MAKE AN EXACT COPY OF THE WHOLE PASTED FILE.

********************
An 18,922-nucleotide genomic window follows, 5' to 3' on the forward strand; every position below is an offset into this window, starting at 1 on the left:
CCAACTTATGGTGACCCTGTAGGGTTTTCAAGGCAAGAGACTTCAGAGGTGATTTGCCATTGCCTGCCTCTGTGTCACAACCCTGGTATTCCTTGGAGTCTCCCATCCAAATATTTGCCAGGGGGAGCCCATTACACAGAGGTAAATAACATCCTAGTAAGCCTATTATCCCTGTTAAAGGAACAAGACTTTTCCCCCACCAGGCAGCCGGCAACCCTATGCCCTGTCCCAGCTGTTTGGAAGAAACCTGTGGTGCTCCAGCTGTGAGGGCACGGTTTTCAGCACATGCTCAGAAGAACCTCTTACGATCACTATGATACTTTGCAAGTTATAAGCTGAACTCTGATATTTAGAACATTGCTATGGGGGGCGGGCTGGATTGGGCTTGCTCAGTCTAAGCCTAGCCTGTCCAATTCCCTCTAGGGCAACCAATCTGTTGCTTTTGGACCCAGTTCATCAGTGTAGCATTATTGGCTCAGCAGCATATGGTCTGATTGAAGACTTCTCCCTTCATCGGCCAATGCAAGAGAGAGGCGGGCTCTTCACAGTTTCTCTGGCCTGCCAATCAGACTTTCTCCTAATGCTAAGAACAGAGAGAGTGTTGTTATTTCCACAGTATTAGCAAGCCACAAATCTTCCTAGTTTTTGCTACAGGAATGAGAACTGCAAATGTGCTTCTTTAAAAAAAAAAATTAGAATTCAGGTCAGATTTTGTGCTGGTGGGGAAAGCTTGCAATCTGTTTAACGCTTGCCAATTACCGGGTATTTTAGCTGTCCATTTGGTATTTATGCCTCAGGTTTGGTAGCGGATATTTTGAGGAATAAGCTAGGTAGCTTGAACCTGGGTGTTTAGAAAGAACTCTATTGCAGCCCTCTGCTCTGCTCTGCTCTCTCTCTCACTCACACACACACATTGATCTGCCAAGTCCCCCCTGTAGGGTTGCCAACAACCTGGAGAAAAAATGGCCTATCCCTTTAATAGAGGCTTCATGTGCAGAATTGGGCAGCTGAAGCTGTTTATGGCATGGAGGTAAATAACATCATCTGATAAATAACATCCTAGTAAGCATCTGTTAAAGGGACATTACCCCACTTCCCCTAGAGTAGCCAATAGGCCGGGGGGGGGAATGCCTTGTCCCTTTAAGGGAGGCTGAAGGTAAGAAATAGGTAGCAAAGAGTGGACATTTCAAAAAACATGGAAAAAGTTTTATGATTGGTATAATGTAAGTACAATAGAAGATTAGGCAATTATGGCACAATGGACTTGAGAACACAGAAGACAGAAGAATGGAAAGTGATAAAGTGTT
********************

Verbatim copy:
An 18,922-nucleotide genomic window follows, 5' to 3' on the forward strand; every position below is an offset into this window, starting at 1 on the left:
CCAACTTATGGTGACCCTGTAGGGTTTTCAAGGCAAGAGACTTCAGAGGTGATTTGCCATTGCCTGCCTCTGTGTCACAACCCTGGTATTCCTTGGAGTCTCCCATCCAAATATTTGCCAGGGGGAGCCCATTACACAGAGGTAAATAACATCCTAGTAAGCCTATTATCCCTGTTAAAGGAACAAGACTTTTCCCCCACCAGGCAGCCGGCAACCCTATGCCCTGTCCCAGCTGTTTGGAAGAAACCTGTGGTGCTCCAGCTGTGAGGGCACGGTTTTCAGCACATGCTCAGAAGAACCTCTTACGATCACTATGATACTTTGCAAGTTATAAGCTGAACTCTGATATTTAGAACATTGCTATGGGGGGCGGGCTGGATTGGGCTTGCTCAGTCTAAGCCTAGCCTGTCCAATTCCCTCTAGGGCAACCAATCTGTTGCTTTTGGACCCAGTTCATCAGTGTAGCATTATTGGCTCAGCAGCATATGGTCTGATTGAAGACTTCTCCCTTCATCGGCCAATGCAAGAGAGAGGCGGGCTCTTCACAGTTTCTCTGGCCTGCCAATCAGACTTTCTCCTAATGCTAAGAACAGAGAGAGTGTTGTTATTTCCACAGTATTAGCAAGCCACAAATCTTCCTAGTTTTTGCTACAGGAATGAGAACTGCAAATGTGCTTCTTTAAAAAAAAAAATTAGAATTCAGGTCAGATTTTGTGCTGGTGGGGAAAGCTTGCAATCTGTTTAACGCTTGCCAATTACCGGGTATTTTAGCTGTCCATTTGGTATTTATGCCTCAGGTTTGGTAGCGGATATTTTGAGGAATAAGCTAGGTAGCTTGAACCTGGGTGTTTAGAAAGAACTCTATTGCAGCCCTCTGCTCTGCTCTGCTCTCTCTCTCACTCACACACACACATTGATCTGCCAAGTCCCCCCTGTAGGGTTGCCAACAACCTGGAGAAAAAATGGCCTATCCCTTTAATAGAGGCTTCATGTGCAGAATTGGGCAGCTGAAGCTGTTTATGGCATGGAGGTAAATAACATCATCTGATAAATAACATCCTAGTAAGCATCTGTTAAAGGGACATTACCCCACTTCCCCTAGAGTAGCCAATAGGCCGGGGGGGGGAATGCCTTGTCCCTTTAAGGGAGGCTGAAGGTAAGAAATAGGTAGCAAAGAGTGGACATTTCAAAAAACATGGAAAAAGTTTTATGATTGGTATAATGTAAGTACAATAGAAGATTAGGCAATTATGGCACAATGGACTTGAGAACACAGAAGACAGAAGAATGGAAAGTGATAAAGTGTT